“Andrew Lloyd Webber’s fabulous Phantom of the Opera, which opened in a Harold Prince-directed production in London in 1986 and came to New York in 1988, is still running in both cities. The original producer, Cameron Mackintosh, has hired director Laurence Connor and designers Paul Brown and Nina Dunn to reimagine Phantom using its existing book, score, and costumes. Since Mackintosh recently restaged his other megahit, Les Misérables, adding scenery and context, I had high hopes for this effort in its North American premiere.
What they’ve come up with is a production that seems geared for touring to theaters in the provinces with stages smaller than that of the Academy of Music. Action is moved into a narrow area in the center. The Act 2 opener, “Masquerade,” has become a crowded dance floor, and the production eliminates the impressive staircase down which the Phantom used to enter. A small compensation there is the addition of an overhead mirror that reflects the dancers.
Also shrunken is the Phantom’s fog-shrouded boat-ride through his underground lagoon and totally jettisoned is the solitary chair on which the Phantom used to sit during the show’s final minute. (A boy seated behind me asked his father what was going on in that scene. So much for any claim that this version is more accessible to the public.)
The director’s approach for the principal actors, however, is troubling. Cooper Grodin as the Phantom, Ben Jacoby as Raoul, and Julia Udine as Christine Daaé are louder and more abrasive than in the Broadway production. This Phantom holds Christine at a distance instead of wrapping his arms around her and caressing her face in “The Music of the Night.” This change emphasizes the lack of chemistry between Raoul and Christine — scenes that should be tender are played with detachment.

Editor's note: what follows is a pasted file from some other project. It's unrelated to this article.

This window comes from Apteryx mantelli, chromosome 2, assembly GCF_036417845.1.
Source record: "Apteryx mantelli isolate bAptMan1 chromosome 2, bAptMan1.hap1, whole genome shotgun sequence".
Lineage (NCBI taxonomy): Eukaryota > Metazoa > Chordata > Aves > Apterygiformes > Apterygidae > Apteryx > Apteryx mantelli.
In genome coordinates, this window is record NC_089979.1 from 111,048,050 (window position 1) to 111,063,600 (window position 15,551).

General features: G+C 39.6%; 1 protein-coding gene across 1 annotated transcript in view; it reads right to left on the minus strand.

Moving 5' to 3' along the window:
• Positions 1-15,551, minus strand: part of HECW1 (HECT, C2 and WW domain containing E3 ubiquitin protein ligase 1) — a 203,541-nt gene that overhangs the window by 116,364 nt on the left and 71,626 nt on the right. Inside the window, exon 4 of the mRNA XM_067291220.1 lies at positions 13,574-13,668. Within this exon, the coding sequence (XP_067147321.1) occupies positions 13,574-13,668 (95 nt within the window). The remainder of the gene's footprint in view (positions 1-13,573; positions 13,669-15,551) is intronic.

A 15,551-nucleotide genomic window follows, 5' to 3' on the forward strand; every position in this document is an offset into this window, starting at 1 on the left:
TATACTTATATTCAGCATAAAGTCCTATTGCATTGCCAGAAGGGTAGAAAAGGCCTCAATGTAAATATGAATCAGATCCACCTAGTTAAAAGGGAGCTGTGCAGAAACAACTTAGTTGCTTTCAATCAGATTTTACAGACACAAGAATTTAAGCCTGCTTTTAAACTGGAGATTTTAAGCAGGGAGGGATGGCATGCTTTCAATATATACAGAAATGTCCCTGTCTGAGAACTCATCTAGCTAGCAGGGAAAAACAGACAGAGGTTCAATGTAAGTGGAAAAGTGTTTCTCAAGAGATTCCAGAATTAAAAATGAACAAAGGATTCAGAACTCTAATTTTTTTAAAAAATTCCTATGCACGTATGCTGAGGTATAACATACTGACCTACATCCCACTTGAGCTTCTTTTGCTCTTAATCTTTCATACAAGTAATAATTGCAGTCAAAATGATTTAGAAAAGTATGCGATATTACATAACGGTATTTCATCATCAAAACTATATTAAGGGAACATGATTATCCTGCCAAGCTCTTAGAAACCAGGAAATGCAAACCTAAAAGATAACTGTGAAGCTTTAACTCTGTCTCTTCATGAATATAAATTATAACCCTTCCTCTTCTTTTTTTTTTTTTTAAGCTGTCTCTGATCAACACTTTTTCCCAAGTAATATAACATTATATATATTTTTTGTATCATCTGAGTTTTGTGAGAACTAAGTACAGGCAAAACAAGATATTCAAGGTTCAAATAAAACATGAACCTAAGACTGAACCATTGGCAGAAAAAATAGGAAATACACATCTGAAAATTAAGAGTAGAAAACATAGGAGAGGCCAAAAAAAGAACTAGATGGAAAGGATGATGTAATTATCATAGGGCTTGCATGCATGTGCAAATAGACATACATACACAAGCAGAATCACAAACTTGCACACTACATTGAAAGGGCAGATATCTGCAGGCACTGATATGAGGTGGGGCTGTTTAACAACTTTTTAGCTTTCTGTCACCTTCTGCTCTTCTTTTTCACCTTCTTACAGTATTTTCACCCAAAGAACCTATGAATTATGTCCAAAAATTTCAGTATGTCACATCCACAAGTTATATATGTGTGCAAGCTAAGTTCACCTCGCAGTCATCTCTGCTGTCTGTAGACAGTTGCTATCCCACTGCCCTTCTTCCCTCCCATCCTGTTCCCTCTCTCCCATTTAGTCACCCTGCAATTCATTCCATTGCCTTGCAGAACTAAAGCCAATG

The Phantom here is noticeably youthful, which makes no sense: Madame Giry, the dance mistress who is also the Phantom’s liaison, says that his career already was in progress when she was a youngster. And, of course, he is a father-figure to Christine.
The show remains an example of satisfying musical theater. And thank goodness the original Hal Prince staging is still available to anyone who travels to New York or London.”
—Friend Like Me
Friend Like Me, Aladdin the Musical(March 5, 2014: previews)
While a gay man might casually mention his husband, or a lesbian might out herself by talking about her girlfriend, bisexuals are often wrongly assumed to be straight or gay depending on who they are with. Spelling out that they are bisexual can be misconstrued as rejecting a current partner or declaring themselves up for anything.
Faith Cheltenham, president of the national bisexual organization BiNet USA, was often presumed to be lesbian when she dated women. When she met the man who would become her husband, she worried people would assume she was straight, invalidating the work she did to come out.
But when she tries to correct that assumption, some mistake it as a sexual invitation. They say, “Why would you tell me you’re bi when your husband is right there?” Cheltenham said.